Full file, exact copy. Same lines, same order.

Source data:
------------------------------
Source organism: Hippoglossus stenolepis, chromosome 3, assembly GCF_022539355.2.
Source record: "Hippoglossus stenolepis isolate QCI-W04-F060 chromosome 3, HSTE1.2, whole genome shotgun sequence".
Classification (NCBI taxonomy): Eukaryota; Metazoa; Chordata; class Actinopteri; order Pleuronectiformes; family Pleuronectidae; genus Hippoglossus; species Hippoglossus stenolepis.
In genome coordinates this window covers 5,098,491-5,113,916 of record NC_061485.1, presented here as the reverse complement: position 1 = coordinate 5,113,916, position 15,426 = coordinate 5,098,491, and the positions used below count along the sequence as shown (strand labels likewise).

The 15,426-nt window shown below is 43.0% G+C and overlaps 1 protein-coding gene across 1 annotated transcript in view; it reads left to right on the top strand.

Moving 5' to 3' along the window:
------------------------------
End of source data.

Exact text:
Source organism: Hippoglossus stenolepis, chromosome 3, assembly GCF_022539355.2.
Source record: "Hippoglossus stenolepis isolate QCI-W04-F060 chromosome 3, HSTE1.2, whole genome shotgun sequence".
Classification (NCBI taxonomy): Eukaryota; Metazoa; Chordata; class Actinopteri; order Pleuronectiformes; family Pleuronectidae; genus Hippoglossus; species Hippoglossus stenolepis.
In genome coordinates this window covers 5,098,491-5,113,916 of record NC_061485.1, presented here as the reverse complement: position 1 = coordinate 5,113,916, position 15,426 = coordinate 5,098,491, and the positions used below count along the sequence as shown (strand labels likewise).

The 15,426-nt window shown below is 43.0% G+C and overlaps 1 protein-coding gene across 1 annotated transcript in view; it reads left to right on the top strand.

Moving 5' to 3' along the window: